Those who haven't fully discovered Dragonforce's technical, frenetic power metal might assume the U.K. group is a gimmick, particularly based on their outrageous, fantastical album art and image. But the speed-metal band lives and breathes music, practices their craft religiously and spends massive amounts of time on their records. In fact, they spent a year and half writing their fourth album, Ultra Beatdown, and then took another seven months to record it.
"This is the album we spent the most time making," says guitarist Herman Li via phone. "I think it gets harder and harder as it goes, even though you become more experienced and knowledgeable. You don't want to repeat anything. And how do you improve on previous stuff while evolving? We don't have lives. If it's not good enough, we're not going to release it, so we have to work on it until it is."
This fervor extends to the band's stage show, which includes songs from all their records, the first of which, Valley of the Damned, came out back in 2003 and presented their unique brand of "extreme" metal.
"I think as a headlining band you should minimum play an hour and 20 minutes," says Li. "And since our songs are all so long, we have to play a longer set. Our songs are seven or eight minutes long, and we don't want to get offstage and say, 'Well we only played two songs.' We're used to it and that's what our fans, when it comes to a headlining show, expect." Not that the band really rehearses or anything.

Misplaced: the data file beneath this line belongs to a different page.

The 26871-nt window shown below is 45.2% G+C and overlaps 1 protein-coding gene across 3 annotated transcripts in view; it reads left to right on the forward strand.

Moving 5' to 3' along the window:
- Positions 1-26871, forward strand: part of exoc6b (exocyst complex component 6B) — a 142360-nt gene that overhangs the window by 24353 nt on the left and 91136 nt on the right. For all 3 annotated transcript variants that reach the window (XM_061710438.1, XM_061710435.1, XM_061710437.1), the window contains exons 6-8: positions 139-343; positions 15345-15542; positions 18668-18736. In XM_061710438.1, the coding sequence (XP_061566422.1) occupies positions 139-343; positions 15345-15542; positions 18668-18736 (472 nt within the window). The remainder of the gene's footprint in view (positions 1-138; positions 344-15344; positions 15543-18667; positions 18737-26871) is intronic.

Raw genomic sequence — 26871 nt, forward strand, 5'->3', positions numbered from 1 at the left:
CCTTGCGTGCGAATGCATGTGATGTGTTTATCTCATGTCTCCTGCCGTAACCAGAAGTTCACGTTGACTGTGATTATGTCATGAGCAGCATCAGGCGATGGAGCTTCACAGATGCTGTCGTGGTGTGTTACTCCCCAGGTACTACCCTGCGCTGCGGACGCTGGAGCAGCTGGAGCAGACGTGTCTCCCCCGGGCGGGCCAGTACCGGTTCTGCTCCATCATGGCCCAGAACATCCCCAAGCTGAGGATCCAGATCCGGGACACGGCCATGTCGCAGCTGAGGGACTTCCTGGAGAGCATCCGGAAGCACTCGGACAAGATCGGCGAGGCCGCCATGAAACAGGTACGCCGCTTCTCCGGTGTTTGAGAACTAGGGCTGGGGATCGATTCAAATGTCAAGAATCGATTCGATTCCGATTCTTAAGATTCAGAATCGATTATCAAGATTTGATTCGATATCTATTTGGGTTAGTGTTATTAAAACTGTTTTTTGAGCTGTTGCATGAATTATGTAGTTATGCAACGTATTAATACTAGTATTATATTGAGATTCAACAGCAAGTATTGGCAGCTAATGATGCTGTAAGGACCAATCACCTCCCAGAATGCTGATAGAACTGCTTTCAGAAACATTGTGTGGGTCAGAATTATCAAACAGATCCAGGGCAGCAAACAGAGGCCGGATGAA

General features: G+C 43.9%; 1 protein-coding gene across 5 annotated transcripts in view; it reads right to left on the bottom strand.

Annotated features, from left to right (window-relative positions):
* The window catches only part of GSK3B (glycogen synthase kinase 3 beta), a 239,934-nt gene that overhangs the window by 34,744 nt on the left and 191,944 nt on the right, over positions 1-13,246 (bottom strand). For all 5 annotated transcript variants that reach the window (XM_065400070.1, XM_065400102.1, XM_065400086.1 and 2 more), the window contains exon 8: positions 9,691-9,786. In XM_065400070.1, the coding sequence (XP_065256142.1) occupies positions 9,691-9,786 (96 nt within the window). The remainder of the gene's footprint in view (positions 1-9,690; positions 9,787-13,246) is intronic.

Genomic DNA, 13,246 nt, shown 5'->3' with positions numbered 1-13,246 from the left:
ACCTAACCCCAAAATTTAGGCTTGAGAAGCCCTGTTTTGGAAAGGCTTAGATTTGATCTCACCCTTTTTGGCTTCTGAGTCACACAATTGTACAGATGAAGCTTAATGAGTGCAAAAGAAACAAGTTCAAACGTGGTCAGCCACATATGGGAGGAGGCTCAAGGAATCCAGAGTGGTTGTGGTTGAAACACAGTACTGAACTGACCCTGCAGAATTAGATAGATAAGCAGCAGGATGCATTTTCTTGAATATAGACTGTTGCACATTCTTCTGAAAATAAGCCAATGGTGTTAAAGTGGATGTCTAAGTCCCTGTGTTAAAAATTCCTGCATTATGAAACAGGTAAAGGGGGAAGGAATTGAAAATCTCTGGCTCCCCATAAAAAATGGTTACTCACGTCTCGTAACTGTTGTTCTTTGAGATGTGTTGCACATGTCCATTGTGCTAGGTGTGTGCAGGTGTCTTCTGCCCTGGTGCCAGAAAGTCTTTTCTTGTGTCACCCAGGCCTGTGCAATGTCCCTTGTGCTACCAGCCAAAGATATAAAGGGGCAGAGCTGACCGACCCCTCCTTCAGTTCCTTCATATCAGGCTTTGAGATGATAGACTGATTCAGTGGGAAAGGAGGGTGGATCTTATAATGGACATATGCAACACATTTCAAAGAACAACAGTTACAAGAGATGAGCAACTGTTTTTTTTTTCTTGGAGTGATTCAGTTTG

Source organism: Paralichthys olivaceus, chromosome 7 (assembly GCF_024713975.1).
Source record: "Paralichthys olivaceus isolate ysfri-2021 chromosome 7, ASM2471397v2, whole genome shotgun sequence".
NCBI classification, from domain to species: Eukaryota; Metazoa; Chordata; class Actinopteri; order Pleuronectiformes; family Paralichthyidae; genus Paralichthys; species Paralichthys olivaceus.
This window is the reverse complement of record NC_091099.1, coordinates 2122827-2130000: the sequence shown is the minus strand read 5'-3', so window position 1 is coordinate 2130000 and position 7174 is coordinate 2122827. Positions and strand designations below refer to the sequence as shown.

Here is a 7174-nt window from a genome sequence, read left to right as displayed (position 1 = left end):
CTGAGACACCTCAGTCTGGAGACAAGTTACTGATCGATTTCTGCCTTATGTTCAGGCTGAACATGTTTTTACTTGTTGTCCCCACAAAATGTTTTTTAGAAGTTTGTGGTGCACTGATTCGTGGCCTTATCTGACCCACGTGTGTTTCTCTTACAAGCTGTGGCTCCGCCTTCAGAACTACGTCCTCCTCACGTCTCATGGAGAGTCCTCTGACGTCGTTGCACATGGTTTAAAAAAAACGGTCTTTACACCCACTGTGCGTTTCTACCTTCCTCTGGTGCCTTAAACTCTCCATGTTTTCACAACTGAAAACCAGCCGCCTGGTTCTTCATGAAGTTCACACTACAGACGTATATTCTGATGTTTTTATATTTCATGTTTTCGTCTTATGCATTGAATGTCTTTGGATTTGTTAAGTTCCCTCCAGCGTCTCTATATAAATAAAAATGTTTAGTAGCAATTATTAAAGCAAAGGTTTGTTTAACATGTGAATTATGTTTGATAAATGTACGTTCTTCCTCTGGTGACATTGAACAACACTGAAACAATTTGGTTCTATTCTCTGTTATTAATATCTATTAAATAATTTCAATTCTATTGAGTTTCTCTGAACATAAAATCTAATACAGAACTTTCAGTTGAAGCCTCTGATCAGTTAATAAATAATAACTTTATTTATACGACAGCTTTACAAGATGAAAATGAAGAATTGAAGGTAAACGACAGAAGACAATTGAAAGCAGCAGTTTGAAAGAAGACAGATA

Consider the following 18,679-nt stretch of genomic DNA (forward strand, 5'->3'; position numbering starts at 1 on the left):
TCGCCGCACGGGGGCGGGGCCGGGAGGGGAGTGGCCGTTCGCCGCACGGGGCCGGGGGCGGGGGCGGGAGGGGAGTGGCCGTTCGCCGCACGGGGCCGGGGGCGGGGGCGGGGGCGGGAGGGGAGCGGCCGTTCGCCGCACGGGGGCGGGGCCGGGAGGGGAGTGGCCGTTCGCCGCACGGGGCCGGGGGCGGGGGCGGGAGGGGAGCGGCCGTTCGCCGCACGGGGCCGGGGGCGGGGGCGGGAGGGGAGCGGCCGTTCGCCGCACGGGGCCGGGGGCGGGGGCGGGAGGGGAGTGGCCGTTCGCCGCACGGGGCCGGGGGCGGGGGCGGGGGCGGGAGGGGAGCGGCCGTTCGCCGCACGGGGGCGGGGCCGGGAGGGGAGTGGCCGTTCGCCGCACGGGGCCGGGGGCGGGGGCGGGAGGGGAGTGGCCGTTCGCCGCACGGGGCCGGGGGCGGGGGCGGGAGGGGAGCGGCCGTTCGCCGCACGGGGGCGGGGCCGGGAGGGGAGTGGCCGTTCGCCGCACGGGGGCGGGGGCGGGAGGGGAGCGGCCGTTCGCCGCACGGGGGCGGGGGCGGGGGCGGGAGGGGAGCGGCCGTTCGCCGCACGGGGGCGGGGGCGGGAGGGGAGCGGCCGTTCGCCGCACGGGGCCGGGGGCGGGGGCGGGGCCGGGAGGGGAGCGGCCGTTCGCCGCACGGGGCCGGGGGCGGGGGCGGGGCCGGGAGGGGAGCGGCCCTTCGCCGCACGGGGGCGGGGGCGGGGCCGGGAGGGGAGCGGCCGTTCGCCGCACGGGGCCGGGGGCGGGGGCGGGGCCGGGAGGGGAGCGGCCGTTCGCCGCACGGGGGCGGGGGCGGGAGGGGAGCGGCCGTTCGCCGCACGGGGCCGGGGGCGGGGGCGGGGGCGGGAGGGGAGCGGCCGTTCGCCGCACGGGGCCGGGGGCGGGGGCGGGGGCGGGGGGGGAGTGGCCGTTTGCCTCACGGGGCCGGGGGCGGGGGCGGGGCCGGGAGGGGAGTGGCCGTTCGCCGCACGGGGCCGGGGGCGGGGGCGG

"We don't do any real preparation beside learning the songs," says Li. "They are long songs. To know them by heart is important. And to be honest, you have to know them so that you don't even know them anymore. You have to play them without even thinking about it."
While most bands fly through their sets, glossing over any missteps in hopes that the audience won't notice, Dragonforce highlight their mistakes, encouraging a sense of genuine honesty between them and the fans. Sometimes, though, the show is more humorous than honest.
"We just stop playing and make a gesture and say, 'Well, I don't know what the hell I'm playing right now!'" says Li. "We're not afraid. I know you're technically supposed to pretend all is well during a show, but that's part of our show - the truth. We're humans and we make mistakes. A lot of times when someone makes a mistake, they'll start pointing at someone else and saying, 'Oh, that was his fault! It wasn't me!'"
Dragonforce's sets aren't just long, though; they're impassioned and borderline crazy. Although most nights no one gets hurt too badly, Li notes that the paramedics at some venues have had to help band members off the stage. But to the group, that just means fans got their money's worth. "I've got bruises up and down my legs," says Li. "I've got this cut on my hip from where I scratched it with a guitar and it was bleeding. We jump off the risers, do a 360-degree turn and land, and all that kind of stuff. We've got these huge ramps we run around and jump off. Sometimes there are mid-air collisions where we all jump off in the same direction. If you stand still, then nothing would happen to you, but that would be a boring show!"
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